Rev. Mr. Thurber’s Poem to the Seamen’s Bethel

I’ve been working through a few projects this past week for my internship, and working with the microfilm has certainly been exciting! (But more on that later.) One of my tasks was looking into the history of the plaque outside the Seamen’s Bethel in New Bedford. I found this poem, printed in The Morning Mercury, which was read at the tablet’s ceremony. 

Just one hundred years ago

When people and ships were very slow

And this town was full of men and boys you know

Looking for a ship on a whaling voyage to go

They came from every shore and land

From Greenland’s icy mountains

From India’s coral strand

Where Afric’s sunny fountains

Roll down their golden sand.

Like waifs upon the ocean they drifted o’er the Sea of Life

With few to aid or pity them as they struggled with sin and strife

‘Twas then our fathers saw the need

Of a “Seamen’s Bethel” so to grant them moral and

Spiritual shelter indeed

So the founding of this Bethel came within their sacred plan

For to snatch from the vile the vicious and the brothel every single sailor man

How well their work was finished we want the world to know

For the Sailor’s Church our fathers builded has lived through gale, flood, and fire since one hundred years ago.

The builders of this Seamen’s Bethel have long since gone to their eternal rest

Our ships with their crews of that ago their final resting places well – God knows best

But the “Seamen’s Bethel” treasured and held in hallowed memory by them so

Still lives for she was founded upon a rock one hundred years ago.

In a twofold manner ‘tis not fiction but ‘tis true

That boulder girths our harbor and it binds Johnny Cake Hill too

Upon that rock this dear old Bethel stands

Still another rock is her foundation which can ne’er be destroyed by the use of mortal hands

With that truth the hearts of our fathers were aglow

Our fathers who preached here one hundred years ago

For Christ is that rock upon which she is founded

By His “Sea of Love” like an island all men are surrounded

From her pulpit this theme has been preached through

Summer’s heat and winter’s drifting snow

The unchangeable God’s love so earnestly preached here one hundred years ago.

We still offer men the same salvation just as full and as copiously free

The men of the land and the men of the sea

The invitation by sermon has been offered every week

The choir provides fine music while the spiritually hungry at their Father’s table do eat

They then go out and tell others who are happy to know

Of a little Church Around the Corner where they may worship as they did one hundred years ago.

And during the year of nineteen and twenty-nine

Our congregations have followed along in the same old-fashioned line

For the total number of worshipers county 6195 who have passed through the Bethel’s door

Who prayed and sand in the same old time spirit of one hundred years ago and more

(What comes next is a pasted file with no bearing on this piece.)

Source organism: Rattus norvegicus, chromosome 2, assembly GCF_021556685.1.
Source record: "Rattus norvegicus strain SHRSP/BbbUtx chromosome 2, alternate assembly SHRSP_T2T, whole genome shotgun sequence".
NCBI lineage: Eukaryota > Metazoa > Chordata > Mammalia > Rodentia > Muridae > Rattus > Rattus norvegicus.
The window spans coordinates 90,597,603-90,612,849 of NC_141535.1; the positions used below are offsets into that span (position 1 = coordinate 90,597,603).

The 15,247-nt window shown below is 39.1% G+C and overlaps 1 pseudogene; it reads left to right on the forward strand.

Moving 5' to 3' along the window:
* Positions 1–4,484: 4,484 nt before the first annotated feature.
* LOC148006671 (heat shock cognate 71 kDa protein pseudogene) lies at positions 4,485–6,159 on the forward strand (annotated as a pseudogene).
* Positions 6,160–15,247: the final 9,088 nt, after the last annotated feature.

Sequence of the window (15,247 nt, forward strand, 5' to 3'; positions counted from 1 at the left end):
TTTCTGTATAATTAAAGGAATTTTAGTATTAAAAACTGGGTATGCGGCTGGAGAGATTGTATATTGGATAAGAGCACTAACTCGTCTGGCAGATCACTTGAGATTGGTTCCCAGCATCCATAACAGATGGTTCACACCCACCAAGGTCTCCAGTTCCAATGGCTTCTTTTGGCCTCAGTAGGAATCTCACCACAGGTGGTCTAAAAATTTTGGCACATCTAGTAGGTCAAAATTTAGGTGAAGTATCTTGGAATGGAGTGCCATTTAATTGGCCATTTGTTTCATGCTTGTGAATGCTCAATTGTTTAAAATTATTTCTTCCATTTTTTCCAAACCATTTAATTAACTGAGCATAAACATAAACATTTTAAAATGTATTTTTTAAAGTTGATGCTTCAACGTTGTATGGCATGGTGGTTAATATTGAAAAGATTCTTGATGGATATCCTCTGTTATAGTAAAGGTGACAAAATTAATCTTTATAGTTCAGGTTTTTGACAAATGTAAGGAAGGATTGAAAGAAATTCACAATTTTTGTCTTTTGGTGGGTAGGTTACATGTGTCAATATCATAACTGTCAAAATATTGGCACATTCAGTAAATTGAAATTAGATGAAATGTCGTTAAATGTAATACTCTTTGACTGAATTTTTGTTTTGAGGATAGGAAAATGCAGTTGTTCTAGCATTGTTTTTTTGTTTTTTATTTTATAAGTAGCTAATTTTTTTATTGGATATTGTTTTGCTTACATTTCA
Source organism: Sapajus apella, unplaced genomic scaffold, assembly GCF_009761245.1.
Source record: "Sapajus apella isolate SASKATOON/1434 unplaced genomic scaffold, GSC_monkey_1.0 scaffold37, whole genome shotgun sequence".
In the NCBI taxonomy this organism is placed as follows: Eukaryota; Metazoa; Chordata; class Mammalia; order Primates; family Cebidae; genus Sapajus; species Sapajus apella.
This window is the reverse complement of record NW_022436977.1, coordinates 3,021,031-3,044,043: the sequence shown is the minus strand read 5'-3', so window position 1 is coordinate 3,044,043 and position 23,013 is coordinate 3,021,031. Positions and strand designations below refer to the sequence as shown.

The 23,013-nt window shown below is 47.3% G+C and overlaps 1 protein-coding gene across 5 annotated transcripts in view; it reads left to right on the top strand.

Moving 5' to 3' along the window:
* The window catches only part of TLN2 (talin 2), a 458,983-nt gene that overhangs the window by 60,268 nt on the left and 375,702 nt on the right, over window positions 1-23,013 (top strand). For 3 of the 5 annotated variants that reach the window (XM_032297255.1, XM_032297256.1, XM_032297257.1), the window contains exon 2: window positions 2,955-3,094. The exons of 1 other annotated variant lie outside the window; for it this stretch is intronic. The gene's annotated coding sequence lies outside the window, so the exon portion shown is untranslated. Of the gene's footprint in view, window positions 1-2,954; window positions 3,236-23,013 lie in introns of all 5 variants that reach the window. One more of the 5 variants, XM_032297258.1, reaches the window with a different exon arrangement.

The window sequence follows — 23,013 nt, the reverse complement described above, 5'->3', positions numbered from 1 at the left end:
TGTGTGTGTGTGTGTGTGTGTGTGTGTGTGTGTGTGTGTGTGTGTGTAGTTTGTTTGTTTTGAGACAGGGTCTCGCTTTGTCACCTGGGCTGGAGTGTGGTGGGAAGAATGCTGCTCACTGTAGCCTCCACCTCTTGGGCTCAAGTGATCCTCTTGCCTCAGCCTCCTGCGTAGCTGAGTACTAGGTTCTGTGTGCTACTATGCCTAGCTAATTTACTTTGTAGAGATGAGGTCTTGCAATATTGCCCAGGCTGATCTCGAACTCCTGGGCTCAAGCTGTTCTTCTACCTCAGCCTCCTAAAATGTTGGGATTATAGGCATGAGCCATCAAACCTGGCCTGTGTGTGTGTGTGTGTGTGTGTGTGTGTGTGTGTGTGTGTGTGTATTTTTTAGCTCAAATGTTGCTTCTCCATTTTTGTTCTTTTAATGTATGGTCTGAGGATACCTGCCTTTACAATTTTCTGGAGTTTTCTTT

Of this number 1957 burdened seamen knowing not where else to go

Brought to this sacred altar their soul, their sin and their homesick feelings just as the homesick sailor lads did one hundred years ago

Now the old time ships have unbent their sails

And the old time seamen have fought their last gales

Yet to the aged Seamen’s Bethel sailors still come and go

Just as they came here to worship one hundred years ago

The needy also came as in days of yore

For during 1929 we’ve materially cared for just eighty-four

Forty of these men were destitute and sorely in need

Five had been shipwrecked and were stranded indeed

Other than the Mariner’s Home they knew not where to go

Just as shipwrecked and stranded seamen sought its shelter one hundred years ago

Also we’ve cared for the afflicted, the sick and the dead

Ninety-one services for the departed we’ve said

Of this number sixty-eight were men of the sea

Or a member of a sailor’s family as the case might be

This custom has always been followed as past records will show

Since the birth of this society one hundred years ago

So you’re speaking out old Bethel, you’re declaring to burdened men

What a joy, what a blessing to aching heart these long years you’ve been

Like a beacon on the hilltop you’ve helped to guide the straying seamen home.

The weather vane at your truck the changing winds to men you’ve shown

And to the wanderer far and near, high and low

You’ve proven that God’s love is not fickle like the wind, or

Shifting like the weather vane, but it’s always the same just as it was one hundred years ago

The aged barks of faithfully revolving on your lofty spine

Reflects the fancies of your worthy sires

Our father modeled that ship this sailors’ church to adorn

To show to men whether the wind blows east or west or gale be short of long.

They, too, need a ship and a pilot who can outride every blow

Just as that ship has weathered every gale since one hundred years ago.

When men read the tablets that tell the saddened tale

Of the way those brave fellows were stricken down by shark, by whale or gale

Our hearts turn to God in deep gratitude and in sincere prayer

Because those old time sailor men placed these cenotaphs there

If our dear ones are in the great and mighty deep

Sit not on its shore line in sorrow, grieve and weep

If they have no cenotaph to mark their final resting place

Let’s enshrine them in our hearts there we’ll find an open space

Then that tablet you may carry with you every single place you go.

That’s the way the cenotaphs to the sacred memory our

New Bedford seamen started just one hundred years ago.

– Rev. Mr. Thurber

Source: The Morning Mercury (New Bedford,) “Memorial Tablet To Whalemen Presented to Seamen’s Bethel,” August 2, 1930. 

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